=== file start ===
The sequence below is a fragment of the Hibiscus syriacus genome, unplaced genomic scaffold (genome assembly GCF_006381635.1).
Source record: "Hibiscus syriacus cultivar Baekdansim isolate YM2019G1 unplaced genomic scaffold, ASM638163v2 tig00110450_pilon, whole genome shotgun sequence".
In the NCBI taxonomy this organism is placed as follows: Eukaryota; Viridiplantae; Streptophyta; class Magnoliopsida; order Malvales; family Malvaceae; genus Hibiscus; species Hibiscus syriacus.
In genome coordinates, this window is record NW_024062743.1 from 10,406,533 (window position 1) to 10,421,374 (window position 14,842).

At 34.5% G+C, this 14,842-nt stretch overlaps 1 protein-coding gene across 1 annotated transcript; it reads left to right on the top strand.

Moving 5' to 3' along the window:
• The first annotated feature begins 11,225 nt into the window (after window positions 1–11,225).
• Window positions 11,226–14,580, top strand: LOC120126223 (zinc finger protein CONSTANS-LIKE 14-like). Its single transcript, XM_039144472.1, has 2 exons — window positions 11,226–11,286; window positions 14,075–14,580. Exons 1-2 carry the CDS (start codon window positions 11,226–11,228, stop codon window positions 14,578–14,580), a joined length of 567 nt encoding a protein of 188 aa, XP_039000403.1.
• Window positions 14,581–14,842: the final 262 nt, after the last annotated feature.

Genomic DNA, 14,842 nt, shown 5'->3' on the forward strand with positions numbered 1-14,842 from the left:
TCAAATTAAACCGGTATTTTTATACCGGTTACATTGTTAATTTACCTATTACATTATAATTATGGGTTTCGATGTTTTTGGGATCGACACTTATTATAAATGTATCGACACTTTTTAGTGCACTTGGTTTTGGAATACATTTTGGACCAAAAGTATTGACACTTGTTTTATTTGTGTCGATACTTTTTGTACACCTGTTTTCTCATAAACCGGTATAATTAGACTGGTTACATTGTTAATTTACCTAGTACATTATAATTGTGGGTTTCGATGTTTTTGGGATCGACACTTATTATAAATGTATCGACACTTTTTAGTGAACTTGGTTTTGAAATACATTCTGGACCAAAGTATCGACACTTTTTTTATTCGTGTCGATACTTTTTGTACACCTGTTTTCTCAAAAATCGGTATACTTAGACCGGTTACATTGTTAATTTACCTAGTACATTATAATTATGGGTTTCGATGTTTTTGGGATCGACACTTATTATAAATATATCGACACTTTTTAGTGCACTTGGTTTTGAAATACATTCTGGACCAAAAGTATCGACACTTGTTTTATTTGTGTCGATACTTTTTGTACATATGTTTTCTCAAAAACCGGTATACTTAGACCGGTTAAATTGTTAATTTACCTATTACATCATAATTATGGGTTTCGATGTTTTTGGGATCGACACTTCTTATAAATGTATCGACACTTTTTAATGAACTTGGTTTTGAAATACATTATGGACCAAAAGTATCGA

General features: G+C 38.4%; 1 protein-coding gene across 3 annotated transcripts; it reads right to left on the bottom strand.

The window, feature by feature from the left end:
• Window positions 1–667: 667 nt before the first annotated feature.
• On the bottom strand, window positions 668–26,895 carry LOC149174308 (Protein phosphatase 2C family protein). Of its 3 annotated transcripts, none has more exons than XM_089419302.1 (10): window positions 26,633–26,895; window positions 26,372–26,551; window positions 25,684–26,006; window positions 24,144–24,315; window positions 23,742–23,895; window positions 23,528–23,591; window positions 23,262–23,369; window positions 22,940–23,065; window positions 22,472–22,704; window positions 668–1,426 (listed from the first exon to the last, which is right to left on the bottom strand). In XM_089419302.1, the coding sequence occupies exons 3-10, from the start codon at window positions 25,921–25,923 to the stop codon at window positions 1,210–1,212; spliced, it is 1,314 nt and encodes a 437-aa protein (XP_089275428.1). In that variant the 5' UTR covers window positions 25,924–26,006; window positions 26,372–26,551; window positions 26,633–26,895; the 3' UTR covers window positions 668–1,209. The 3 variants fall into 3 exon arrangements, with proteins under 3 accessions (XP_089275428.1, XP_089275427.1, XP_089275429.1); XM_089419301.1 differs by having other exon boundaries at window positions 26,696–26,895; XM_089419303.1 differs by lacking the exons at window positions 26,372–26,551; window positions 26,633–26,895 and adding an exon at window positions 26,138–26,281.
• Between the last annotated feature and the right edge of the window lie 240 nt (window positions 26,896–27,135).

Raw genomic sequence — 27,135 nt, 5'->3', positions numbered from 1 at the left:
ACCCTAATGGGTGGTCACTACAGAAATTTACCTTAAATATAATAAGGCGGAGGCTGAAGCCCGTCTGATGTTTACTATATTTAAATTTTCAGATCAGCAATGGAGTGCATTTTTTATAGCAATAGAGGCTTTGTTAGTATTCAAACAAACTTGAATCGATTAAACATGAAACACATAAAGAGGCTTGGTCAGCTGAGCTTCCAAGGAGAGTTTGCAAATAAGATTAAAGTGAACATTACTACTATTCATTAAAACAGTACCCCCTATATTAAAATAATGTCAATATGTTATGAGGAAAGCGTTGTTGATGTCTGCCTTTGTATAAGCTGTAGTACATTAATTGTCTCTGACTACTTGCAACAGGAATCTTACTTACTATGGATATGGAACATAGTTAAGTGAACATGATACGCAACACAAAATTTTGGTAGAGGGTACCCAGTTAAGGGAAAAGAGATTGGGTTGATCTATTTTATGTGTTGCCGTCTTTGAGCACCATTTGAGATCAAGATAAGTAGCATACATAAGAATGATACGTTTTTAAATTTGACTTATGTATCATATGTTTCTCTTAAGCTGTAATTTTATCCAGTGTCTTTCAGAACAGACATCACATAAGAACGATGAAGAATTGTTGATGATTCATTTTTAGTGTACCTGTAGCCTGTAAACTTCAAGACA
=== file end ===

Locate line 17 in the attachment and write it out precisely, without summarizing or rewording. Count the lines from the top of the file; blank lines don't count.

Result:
Raw genomic sequence — 27,135 nt, 5'->3', positions numbered from 1 at the left: